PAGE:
1. PLEASE remove the “r” word from your vocabulary. You know, that word you’ve used when you feel silly or stupid. The word that means “late or slow.” This word, to a special needs family, is the equivalent of the “n” word to an African American family. It is degrading and ugly.
  2. When you’re talking to your child about someone who may be different, try not to use the word, “wrong.” This implies they are broken, not right…less than. Wouldn’t it feel awful if a blonde child asked your brunette child, “What’s wrong with your hair?” For example, instead of asking, “What’s wrong with you/him/her/them?,” ask, “Why are you in a wheelchair?” “Why do you only have one leg?” “Why do you use that device?” “What’s your name?” “What’s your story?” I like that one the best.
  3. Speak in positives, not negatives. We say Finn “uses a wheelchair to get around” instead of “he can’t walk.” Say what they CAN do, not what they can’t. img_6605
  4. Remind children that we’re all different in some ways, and give specific examples of people they know. I wear glasses because my eyes don’t work quite right all the time. He has lighter skin and not a lot of hair. Her dark skin is beautiful, isn’t it? You have freckles, but I don’t. He has more energy and excitement than you. She likes to be quiet.
  5. Most importantly, tell children that although someone may be different, we all have similarities. Finn loves Paw Patrol, do you? He doesn’t run, but he can race you in his wheelchair! She has red hair like you! He’s the oldest too. You guys both have the same color eyes…

To provide well-rounded insight, I asked six brave moms of uniquely different children how they want their kiddos to be treated. Here’s what they said:

Brenda:

Sometimes the moms apologize for questions their children ask. And sometimes they join in explaining. I don’t think an apology is needed. Kids notice the difference but I also think they are better at adapting. They see beyond the wheelchair and see the kid (at least in most instances). They have an innocence…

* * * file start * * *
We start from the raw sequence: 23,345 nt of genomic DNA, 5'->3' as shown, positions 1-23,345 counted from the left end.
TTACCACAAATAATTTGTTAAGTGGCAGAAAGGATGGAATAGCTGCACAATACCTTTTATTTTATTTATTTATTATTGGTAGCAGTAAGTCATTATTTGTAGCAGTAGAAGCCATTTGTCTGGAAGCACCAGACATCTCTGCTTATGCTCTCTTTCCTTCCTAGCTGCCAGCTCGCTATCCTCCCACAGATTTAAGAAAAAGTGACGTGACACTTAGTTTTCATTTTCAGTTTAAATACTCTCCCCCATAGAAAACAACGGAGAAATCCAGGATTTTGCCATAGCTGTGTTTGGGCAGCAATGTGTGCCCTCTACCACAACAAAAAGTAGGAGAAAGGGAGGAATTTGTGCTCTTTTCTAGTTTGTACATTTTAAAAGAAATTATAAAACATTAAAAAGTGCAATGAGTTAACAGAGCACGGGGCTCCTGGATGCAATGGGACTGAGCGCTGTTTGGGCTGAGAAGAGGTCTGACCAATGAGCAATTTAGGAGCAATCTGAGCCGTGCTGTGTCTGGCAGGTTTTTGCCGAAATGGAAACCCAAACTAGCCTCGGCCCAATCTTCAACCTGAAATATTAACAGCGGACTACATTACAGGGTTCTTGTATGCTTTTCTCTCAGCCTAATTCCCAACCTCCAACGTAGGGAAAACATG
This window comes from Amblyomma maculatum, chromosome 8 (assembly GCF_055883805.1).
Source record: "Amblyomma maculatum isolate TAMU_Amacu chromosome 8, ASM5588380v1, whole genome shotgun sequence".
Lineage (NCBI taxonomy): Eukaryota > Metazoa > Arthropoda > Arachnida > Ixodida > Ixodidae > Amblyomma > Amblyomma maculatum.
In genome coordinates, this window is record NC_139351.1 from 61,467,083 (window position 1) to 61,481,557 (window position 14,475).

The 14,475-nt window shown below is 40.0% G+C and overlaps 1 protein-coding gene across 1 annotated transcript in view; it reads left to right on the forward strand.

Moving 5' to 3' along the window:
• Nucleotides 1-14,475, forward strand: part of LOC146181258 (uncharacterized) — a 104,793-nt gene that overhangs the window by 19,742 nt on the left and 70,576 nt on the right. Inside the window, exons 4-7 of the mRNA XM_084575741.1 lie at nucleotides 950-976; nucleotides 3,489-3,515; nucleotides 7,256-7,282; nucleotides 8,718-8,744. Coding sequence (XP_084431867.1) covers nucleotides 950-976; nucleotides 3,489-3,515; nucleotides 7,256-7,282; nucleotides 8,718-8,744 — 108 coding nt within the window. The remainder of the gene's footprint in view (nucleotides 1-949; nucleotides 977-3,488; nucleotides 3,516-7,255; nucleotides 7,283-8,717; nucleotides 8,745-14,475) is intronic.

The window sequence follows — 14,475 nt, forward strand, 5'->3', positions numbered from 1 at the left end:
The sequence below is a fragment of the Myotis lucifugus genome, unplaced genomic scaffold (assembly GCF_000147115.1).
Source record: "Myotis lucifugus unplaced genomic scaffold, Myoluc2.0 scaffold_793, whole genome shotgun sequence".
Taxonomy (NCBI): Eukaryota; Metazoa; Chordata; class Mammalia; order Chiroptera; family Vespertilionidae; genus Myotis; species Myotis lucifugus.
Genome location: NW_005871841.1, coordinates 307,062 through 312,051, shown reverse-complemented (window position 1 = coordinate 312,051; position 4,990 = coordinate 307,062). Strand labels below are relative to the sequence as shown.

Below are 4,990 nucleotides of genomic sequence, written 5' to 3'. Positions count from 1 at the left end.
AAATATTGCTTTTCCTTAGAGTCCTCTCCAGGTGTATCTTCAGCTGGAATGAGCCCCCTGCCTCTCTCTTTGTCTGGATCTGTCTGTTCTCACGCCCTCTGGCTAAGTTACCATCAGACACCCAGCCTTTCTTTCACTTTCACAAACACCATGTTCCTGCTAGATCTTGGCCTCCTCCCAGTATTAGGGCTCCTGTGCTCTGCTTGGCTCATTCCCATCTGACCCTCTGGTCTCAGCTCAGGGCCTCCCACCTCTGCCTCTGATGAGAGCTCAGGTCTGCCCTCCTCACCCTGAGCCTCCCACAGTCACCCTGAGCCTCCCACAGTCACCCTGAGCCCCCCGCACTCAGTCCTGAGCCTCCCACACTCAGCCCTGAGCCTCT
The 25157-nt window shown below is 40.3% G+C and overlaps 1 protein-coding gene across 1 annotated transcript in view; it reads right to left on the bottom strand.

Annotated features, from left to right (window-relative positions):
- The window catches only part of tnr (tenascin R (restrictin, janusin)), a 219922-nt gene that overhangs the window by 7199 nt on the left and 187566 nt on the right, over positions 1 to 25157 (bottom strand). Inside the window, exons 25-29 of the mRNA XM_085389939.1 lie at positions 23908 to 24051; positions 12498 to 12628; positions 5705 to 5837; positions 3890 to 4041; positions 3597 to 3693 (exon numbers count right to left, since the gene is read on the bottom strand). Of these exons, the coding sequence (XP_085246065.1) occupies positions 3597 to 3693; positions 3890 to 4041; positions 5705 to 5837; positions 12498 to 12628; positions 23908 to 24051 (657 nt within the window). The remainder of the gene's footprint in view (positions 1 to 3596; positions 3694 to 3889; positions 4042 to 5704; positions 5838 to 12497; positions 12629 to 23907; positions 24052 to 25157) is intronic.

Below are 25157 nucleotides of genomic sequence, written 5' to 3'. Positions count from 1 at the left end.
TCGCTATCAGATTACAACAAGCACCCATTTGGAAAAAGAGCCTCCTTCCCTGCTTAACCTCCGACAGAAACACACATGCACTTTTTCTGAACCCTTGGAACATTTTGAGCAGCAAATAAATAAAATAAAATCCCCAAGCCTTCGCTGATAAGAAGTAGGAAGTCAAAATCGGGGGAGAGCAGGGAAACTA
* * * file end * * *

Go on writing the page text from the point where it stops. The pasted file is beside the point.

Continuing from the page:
Basically, I encourage the questions even if it’s awkward. It’s a learning moment for all! I never realized how “not” disability friendly our world is. The more we talk, explain, and educate the better the opportunities for change.

I’ve been so surprised by how many people are willing to think outside the box and help include my son. They just don’t know how to sometimes.

Last, thought…. I don’t want anyone to feel sorry for my kid. Yes, he struggles with things and has been through so much throughout his short life, but I don’t want that to influence how you treat him. The more normalcy in the chaos helps him to develop and grow like his peers. It builds his esteem and character. I put him in time out just like others his age.”

No apology necessary. Ask questions and push through the awkwardness…your kid (and you) will learn a lot and you’ll make our child feel valued. Include us in creative ways! Don’t feel sorry for us.

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Christi:

When kids ask “What’s wrong with him?” my response is, “Nothing. He was born where his legs don’t work like yours or mine, so he gets to ride around in this cool wheelchair.” Most of the time this is a satisfying answer and they move on.

My mom told me one time of a book she read, and in that book it said that everyone has their own disability. If you think about it there is something off/different about each of us. Someone who wears glasses obviously has poor eyesight, and that’s their disability. And not all are visible.

We just have to talk, educate and make it normal to not be normal. I tell Ryder all the time that it’s better to be different, because no one else is exactly like him and that is his power. “

We are all disabled in some way, right? Some of us came from crappy homes. Some of us aren’t very good in social situations. Some of us are too loud or too quiet. Some of us struggle with addiction. Some of us struggle in our minds. Some of us feel mastered by food. Finn’s disability (and others like him) is just more visible. He can’t hide it. I think this actually makes him MORE FREE to be himself.

I love how Christi tells Ryder his “ab-normalcy” is his “power.” Our differences can be like our super-powers! I cry like a baby in every super-hero movie because the story is the same: they are born a little different, pushed to the fringes of society, and then rise above it all for the greater good. Mighty Finn.